Herbs in Asia



The most popular herbs – parsley (fresh coriander), dill, celery and (basil). Other seasonings include wine vinegar, added separately to salads and marinades and yogurt products. Variety of bread, unleavened and, is a key element in food for the majority of the population. Flat bread or naan (flat cake) is usually baked in clay ovens (tandoors) and served with tea, not to mention each separate dish. Some types of cakes cooked with onions or meat, baked in pastry, sprinkled with sesame seeds other or Kalonji. Central Asia is known for the presence of diverse and delicate yogurt products.

The most famous Katyk or yogurt made of sour milk, and suzma – melted thick milk similar to cottage cheese. They are usually served separately, in salads or added to soups and main courses, and gives the latter a unique and delicious flavor. Pilaf (Uzbek version of 'pilau') is the leading dish of the Uzbek cuisine. It consists mainly of fried meat, onions, carrots and rice with raisins, barberry, pea 'nohat' and (or) fruit. A related site: Walt Disney Co. mentions similar findings. Uzbek men pride themselves on their ability to make the most unique and luxurious pilaf. Oshpaz chef, often prepares a pilaf on an open fire, in a separate kettle. On holidays or special events, such as weddings, more than 1000 people have the opportunity to try pilaf.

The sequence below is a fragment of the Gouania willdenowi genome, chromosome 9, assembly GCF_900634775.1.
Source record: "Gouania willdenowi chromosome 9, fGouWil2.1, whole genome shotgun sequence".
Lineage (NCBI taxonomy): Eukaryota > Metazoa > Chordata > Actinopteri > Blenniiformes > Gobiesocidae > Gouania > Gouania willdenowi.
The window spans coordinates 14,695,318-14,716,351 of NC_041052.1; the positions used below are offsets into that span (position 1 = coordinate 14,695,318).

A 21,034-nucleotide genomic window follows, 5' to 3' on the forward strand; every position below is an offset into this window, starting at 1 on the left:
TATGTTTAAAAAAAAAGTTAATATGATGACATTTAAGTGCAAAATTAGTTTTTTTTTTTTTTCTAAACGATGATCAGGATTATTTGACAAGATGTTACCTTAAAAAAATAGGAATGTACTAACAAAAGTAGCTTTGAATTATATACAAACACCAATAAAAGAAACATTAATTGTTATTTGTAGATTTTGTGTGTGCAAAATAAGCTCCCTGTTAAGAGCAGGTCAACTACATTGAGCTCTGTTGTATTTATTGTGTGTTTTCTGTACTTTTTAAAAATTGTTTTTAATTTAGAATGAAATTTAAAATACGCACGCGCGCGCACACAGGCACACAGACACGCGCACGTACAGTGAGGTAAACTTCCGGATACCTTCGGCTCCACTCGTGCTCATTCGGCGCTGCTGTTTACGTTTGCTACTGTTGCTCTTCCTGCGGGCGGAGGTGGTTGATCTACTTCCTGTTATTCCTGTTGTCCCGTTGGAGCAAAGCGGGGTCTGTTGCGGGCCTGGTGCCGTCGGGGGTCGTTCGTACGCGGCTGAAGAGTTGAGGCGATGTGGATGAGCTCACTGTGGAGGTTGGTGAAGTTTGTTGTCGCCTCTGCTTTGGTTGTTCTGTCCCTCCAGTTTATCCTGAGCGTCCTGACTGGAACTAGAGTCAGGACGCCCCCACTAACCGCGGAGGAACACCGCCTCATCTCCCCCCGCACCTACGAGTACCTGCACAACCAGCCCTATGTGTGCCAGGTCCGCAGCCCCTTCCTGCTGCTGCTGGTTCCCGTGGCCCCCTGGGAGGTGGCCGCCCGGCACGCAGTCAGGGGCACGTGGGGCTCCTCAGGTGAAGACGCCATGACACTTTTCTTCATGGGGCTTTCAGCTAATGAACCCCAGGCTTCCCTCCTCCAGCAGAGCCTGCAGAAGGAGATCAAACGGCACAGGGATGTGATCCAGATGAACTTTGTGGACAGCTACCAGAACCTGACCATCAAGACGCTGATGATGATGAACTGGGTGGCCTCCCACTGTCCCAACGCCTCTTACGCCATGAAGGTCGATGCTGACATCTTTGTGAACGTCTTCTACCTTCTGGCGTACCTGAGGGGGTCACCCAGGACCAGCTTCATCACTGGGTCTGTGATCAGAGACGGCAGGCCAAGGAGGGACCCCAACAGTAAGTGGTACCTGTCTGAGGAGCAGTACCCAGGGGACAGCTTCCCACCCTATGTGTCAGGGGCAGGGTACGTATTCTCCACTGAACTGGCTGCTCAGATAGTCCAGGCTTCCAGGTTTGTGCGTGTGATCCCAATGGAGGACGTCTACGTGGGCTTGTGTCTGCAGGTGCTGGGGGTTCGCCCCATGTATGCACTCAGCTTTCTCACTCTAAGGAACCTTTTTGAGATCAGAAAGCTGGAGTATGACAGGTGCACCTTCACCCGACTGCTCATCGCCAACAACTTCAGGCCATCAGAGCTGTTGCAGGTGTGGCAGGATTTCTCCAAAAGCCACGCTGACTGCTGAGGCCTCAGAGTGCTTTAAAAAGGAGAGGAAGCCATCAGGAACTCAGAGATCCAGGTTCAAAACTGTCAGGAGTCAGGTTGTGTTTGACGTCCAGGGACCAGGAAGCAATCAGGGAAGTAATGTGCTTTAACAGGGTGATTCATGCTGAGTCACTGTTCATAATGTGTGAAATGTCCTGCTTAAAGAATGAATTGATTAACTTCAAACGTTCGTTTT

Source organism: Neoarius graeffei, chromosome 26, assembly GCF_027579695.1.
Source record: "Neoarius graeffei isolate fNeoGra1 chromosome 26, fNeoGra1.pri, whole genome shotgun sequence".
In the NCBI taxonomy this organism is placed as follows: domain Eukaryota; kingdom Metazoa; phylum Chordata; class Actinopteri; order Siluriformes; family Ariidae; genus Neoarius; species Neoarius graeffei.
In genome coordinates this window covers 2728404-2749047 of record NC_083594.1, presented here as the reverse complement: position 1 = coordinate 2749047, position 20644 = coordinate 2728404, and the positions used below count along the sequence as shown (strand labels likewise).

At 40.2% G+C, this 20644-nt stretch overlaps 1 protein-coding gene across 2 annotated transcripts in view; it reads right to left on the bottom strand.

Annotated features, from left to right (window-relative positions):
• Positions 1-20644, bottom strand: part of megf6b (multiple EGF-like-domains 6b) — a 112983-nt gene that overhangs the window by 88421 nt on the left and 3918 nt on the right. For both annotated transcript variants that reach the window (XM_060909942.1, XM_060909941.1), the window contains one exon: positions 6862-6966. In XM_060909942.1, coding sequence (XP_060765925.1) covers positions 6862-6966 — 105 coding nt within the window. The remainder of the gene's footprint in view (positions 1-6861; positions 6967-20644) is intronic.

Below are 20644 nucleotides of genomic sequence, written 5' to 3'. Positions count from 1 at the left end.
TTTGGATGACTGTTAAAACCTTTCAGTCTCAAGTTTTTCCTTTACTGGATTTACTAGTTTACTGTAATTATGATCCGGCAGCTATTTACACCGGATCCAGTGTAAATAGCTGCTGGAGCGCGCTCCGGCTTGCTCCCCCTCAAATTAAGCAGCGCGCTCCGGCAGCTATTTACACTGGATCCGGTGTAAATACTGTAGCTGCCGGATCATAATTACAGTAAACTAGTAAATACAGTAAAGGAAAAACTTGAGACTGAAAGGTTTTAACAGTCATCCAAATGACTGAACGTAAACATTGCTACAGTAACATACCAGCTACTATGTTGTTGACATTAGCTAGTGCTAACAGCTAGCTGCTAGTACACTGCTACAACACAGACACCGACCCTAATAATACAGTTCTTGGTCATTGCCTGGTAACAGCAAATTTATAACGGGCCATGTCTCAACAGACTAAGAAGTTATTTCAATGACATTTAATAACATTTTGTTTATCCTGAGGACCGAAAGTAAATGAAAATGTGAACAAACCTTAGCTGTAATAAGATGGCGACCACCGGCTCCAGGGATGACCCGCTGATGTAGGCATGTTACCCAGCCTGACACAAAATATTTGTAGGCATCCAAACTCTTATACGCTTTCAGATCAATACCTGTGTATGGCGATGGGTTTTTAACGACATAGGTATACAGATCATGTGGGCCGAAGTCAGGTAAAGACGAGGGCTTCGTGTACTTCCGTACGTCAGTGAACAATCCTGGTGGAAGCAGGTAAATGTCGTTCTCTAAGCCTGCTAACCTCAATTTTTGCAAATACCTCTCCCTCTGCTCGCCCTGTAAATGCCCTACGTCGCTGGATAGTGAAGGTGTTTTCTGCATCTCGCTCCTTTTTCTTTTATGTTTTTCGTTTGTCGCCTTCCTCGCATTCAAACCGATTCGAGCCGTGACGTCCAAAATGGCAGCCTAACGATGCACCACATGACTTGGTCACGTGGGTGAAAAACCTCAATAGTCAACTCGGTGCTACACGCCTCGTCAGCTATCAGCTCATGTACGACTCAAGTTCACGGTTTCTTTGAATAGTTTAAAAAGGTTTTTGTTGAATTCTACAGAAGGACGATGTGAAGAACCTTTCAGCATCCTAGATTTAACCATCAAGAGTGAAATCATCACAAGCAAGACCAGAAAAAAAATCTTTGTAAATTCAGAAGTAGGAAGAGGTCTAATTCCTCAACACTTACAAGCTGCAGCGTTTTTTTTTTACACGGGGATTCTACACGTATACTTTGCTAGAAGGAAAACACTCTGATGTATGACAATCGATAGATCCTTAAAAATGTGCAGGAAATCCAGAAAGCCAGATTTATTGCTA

Of course, it takes years of practice to perfect cooking this dish, sometimes contains more than 100 kilograms of rice. Tea as a ceremony is one of the finest oriental traditions. Tea is offered first to any guest, and there is an additional set of practices, including preparation, and consumption of tea. Green tea – prevails, and is a drink of hospitality. Black tea is preferred in Tashkent. Learn more at: castle harlan. Both species tea is sometimes served with milk, often with sugar. Tea drinking ceremony in Uzbek cuisine also includes the consumption of dishes such as samsa, scones, halva, and various fried and baked foods. '' (tea) – it is an important part of traditions of Uzbek society. Always located in a shaded place, preferably located near a cool stream, – a meeting place for social interaction, communication and fellowship. Uzbek men going around the low tables set on the trestle (special beds with fences), decorated with ancient carpets, enjoying delicious pilaf, shish kebab and endless cups of green tea.